This month the European Commission will release its updated medical device review guidelines, with some lauding a win for regulatory oversight while others lament the inevitable delays for devices vying for market access.
The new proposal aims to fullfil a European Parliament request for more stringent medtech scrutiny by bolstering an existing pre-market review system with additional checks and more transparency.
The EU already has a mechanism in place for pre-market review of high-risk devices, but the new proposal would grant member states the ability to analyze and comment on assessments performed by Parliament’s Notified Bodies.
The new rules were spurred by a recent breast implant scandal that rippled through the continent. The European Parliament in June 2011 voted in favor of a new PMA process after French breast implant company Poly Implant Prosthèse was forced to recall 30,000 sets of breast implants after regulators discovered they were filled with substandard silicone.
Compounded with the ongoing controversy over metal-on-metal hip implants, the recent ruckus over faulty medical devices left European regulators at the center of public outcry.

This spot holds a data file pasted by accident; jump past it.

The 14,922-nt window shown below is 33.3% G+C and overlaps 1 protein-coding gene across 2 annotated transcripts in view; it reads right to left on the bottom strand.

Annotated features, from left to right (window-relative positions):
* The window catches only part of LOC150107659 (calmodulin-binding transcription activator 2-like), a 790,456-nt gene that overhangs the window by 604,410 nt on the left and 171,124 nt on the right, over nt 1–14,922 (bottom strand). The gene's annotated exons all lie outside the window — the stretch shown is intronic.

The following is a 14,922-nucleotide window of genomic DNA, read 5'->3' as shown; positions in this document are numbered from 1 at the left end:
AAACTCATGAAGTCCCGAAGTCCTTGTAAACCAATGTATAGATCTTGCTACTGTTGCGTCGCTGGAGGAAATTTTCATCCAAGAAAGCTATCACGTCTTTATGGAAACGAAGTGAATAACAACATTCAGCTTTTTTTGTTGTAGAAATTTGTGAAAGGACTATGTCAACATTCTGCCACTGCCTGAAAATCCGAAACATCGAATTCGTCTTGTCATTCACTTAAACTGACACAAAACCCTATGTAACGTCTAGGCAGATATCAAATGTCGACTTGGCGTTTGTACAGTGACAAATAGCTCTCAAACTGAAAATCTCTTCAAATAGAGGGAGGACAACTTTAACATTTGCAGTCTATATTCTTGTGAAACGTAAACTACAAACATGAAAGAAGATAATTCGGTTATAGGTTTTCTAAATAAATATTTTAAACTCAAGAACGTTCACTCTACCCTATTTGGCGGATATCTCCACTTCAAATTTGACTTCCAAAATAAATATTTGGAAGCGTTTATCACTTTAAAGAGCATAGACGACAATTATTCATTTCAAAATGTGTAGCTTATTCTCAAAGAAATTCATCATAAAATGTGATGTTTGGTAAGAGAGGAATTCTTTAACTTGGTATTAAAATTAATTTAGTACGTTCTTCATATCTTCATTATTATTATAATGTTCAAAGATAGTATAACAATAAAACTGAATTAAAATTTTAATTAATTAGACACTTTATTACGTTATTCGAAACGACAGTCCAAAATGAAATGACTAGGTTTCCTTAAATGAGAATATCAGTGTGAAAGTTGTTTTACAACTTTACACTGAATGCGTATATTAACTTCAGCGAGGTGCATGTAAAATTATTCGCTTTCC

Europe’s CE Mark medical device review is "a smokescreen for faulty and dangerous devices that place patients at risk," patient safety expert Brian Toft told regulators during a meeting with U.K. health minister Simon Burns in September 2011.
During the European Society of Cardiology meeting in Paris last August, physicians called the CE Mark pathway too lax in review of potentially dangerous products.
The European system is often cited as an example of how the FDA’s medtech review process might be faster and more efficient, but doctors at the ESC conference had harsh words for the CE Mark process, saying it uses the same structure to review pacemakers and electric toasters.
"Where there have been isolated instances of devices that were associated with complications, those have disproportionately occurred in countries that have earlier approval – and that tends to be Europe," Cardiff University cardiologist Dr. Alan Fraser, who led a E.U. regulatory review panel at the ESC meeting, told reporters at the time.
Voices on the other end of the issue worry that more stringent oversight may delay medical device review, thus slowing new products from reaching the market and patients in need of the life-saving technologies.
"Increasing the delay for some devices by augmenting traditional review with the scrutiny mechanism could change this paradigm – for the worse," according to European medical device lobbying group Eucomed. "Implementation of policies similar to the FDA’s PMA process puts the European marketplace for medical devices at risk for decreased innovation and reduced patient access to novel technologies."